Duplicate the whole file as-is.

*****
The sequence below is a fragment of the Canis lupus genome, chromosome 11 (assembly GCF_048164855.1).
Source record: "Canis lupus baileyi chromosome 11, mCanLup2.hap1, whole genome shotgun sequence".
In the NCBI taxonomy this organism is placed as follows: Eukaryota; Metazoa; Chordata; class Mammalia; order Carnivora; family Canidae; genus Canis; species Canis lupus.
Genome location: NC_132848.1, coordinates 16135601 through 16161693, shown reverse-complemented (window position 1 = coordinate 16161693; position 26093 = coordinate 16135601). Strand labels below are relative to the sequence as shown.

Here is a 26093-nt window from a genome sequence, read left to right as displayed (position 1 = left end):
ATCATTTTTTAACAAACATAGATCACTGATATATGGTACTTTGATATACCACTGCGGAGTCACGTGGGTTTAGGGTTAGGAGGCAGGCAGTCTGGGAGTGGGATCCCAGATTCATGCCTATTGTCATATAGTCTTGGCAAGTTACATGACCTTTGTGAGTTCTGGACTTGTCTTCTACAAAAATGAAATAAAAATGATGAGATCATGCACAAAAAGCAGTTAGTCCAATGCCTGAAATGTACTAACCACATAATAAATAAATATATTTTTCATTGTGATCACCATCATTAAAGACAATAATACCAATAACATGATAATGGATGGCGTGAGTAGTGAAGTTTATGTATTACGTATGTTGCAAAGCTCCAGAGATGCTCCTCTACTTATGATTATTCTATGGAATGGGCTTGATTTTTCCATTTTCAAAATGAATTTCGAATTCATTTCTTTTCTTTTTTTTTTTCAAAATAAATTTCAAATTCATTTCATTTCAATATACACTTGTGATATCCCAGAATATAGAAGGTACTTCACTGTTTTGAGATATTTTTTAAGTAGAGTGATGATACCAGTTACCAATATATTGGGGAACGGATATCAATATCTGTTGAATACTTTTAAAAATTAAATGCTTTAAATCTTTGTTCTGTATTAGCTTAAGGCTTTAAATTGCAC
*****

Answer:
The sequence below is a fragment of the Canis lupus genome, chromosome 11 (assembly GCF_048164855.1).
Source record: "Canis lupus baileyi chromosome 11, mCanLup2.hap1, whole genome shotgun sequence".
In the NCBI taxonomy this organism is placed as follows: Eukaryota; Metazoa; Chordata; class Mammalia; order Carnivora; family Canidae; genus Canis; species Canis lupus.
Genome location: NC_132848.1, coordinates 16135601 through 16161693, shown reverse-complemented (window position 1 = coordinate 16161693; position 26093 = coordinate 16135601). Strand labels below are relative to the sequence as shown.

Here is a 26093-nt window from a genome sequence, read left to right as displayed (position 1 = left end):
ATCATTTTTTAACAAACATAGATCACTGATATATGGTACTTTGATATACCACTGCGGAGTCACGTGGGTTTAGGGTTAGGAGGCAGGCAGTCTGGGAGTGGGATCCCAGATTCATGCCTATTGTCATATAGTCTTGGCAAGTTACATGACCTTTGTGAGTTCTGGACTTGTCTTCTACAAAAATGAAATAAAAATGATGAGATCATGCACAAAAAGCAGTTAGTCCAATGCCTGAAATGTACTAACCACATAATAAATAAATATATTTTTCATTGTGATCACCATCATTAAAGACAATAATACCAATAACATGATAATGGATGGCGTGAGTAGTGAAGTTTATGTATTACGTATGTTGCAAAGCTCCAGAGATGCTCCTCTACTTATGATTATTCTATGGAATGGGCTTGATTTTTCCATTTTCAAAATGAATTTCGAATTCATTTCTTTTCTTTTTTTTTTTCAAAATAAATTTCAAATTCATTTCATTTCAATATACACTTGTGATATCCCAGAATATAGAAGGTACTTCACTGTTTTGAGATATTTTTTAAGTAGAGTGATGATACCAGTTACCAATATATTGGGGAACGGATATCAATATCTGTTGAATACTTTTAAAAATTAAATGCTTTAAATCTTTGTTCTGTATTAGCTTAAGGCTTTAAATTGCAC